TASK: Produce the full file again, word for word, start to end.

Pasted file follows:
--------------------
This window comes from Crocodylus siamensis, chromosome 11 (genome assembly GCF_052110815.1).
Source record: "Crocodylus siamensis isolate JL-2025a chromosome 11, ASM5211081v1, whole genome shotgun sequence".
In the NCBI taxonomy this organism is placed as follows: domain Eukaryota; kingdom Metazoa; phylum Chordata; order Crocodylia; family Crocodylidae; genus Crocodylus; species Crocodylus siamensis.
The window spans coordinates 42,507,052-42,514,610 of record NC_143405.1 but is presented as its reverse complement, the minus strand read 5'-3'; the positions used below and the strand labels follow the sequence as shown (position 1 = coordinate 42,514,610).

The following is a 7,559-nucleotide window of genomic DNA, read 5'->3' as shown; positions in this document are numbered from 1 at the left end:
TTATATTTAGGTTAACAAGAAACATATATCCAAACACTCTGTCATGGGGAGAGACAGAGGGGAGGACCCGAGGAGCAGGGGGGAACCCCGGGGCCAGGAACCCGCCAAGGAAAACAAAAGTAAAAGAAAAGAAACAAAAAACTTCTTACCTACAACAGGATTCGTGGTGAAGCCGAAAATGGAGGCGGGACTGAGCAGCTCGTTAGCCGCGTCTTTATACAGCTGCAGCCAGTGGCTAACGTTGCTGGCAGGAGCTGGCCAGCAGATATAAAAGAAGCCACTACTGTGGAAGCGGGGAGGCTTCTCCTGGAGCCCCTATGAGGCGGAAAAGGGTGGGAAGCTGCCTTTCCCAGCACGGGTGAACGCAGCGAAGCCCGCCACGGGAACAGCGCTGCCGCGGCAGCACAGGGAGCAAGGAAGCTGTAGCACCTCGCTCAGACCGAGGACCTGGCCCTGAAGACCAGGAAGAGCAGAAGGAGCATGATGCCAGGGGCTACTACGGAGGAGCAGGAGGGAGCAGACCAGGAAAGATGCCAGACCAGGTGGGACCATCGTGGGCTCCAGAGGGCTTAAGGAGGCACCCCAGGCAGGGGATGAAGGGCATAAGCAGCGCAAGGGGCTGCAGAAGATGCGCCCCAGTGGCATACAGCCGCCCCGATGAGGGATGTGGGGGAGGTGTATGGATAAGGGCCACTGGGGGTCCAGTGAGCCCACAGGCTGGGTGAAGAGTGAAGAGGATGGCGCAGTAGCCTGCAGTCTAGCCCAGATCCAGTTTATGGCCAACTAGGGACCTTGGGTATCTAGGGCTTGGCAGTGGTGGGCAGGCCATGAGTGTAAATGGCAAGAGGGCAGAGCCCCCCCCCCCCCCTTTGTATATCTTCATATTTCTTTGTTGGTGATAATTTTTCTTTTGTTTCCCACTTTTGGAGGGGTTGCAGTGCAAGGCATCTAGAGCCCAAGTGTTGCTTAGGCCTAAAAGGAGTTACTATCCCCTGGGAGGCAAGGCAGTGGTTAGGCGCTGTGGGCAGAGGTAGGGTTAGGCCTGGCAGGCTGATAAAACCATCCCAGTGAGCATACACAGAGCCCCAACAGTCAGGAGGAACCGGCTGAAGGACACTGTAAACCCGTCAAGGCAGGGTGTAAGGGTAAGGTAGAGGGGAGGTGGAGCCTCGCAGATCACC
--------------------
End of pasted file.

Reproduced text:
This window comes from Crocodylus siamensis, chromosome 11 (genome assembly GCF_052110815.1).
Source record: "Crocodylus siamensis isolate JL-2025a chromosome 11, ASM5211081v1, whole genome shotgun sequence".
In the NCBI taxonomy this organism is placed as follows: domain Eukaryota; kingdom Metazoa; phylum Chordata; order Crocodylia; family Crocodylidae; genus Crocodylus; species Crocodylus siamensis.
The window spans coordinates 42,507,052-42,514,610 of record NC_143405.1 but is presented as its reverse complement, the minus strand read 5'-3'; the positions used below and the strand labels follow the sequence as shown (position 1 = coordinate 42,514,610).

The following is a 7,559-nucleotide window of genomic DNA, read 5'->3' as shown; positions in this document are numbered from 1 at the left end:
TTATATTTAGGTTAACAAGAAACATATATCCAAACACTCTGTCATGGGGAGAGACAGAGGGGAGGACCCGAGGAGCAGGGGGGAACCCCGGGGCCAGGAACCCGCCAAGGAAAACAAAAGTAAAAGAAAAGAAACAAAAAACTTCTTACCTACAACAGGATTCGTGGTGAAGCCGAAAATGGAGGCGGGACTGAGCAGCTCGTTAGCCGCGTCTTTATACAGCTGCAGCCAGTGGCTAACGTTGCTGGCAGGAGCTGGCCAGCAGATATAAAAGAAGCCACTACTGTGGAAGCGGGGAGGCTTCTCCTGGAGCCCCTATGAGGCGGAAAAGGGTGGGAAGCTGCCTTTCCCAGCACGGGTGAACGCAGCGAAGCCCGCCACGGGAACAGCGCTGCCGCGGCAGCACAGGGAGCAAGGAAGCTGTAGCACCTCGCTCAGACCGAGGACCTGGCCCTGAAGACCAGGAAGAGCAGAAGGAGCATGATGCCAGGGGCTACTACGGAGGAGCAGGAGGGAGCAGACCAGGAAAGATGCCAGACCAGGTGGGACCATCGTGGGCTCCAGAGGGCTTAAGGAGGCACCCCAGGCAGGGGATGAAGGGCATAAGCAGCGCAAGGGGCTGCAGAAGATGCGCCCCAGTGGCATACAGCCGCCCCGATGAGGGATGTGGGGGAGGTGTATGGATAAGGGCCACTGGGGGTCCAGTGAGCCCACAGGCTGGGTGAAGAGTGAAGAGGATGGCGCAGTAGCCTGCAGTCTAGCCCAGATCCAGTTTATGGCCAACTAGGGACCTTGGGTATCTAGGGCTTGGCAGTGGTGGGCAGGCCATGAGTGTAAATGGCAAGAGGGCAGAGCCCCCCCCCCCCCCTTTGTATATCTTCATATTTCTTTGTTGGTGATAATTTTTCTTTTGTTTCCCACTTTTGGAGGGGTTGCAGTGCAAGGCATCTAGAGCCCAAGTGTTGCTTAGGCCTAAAAGGAGTTACTATCCCCTGGGAGGCAAGGCAGTGGTTAGGCGCTGTGGGCAGAGGTAGGGTTAGGCCTGGCAGGCTGATAAAACCATCCCAGTGAGCATACACAGAGCCCCAACAGTCAGGAGGAACCGGCTGAAGGACACTGTAAACCCGTCAAGGCAGGGTGTAAGGGTAAGGTAGAGGGGAGGTGGAGCCTCGCAGATCACC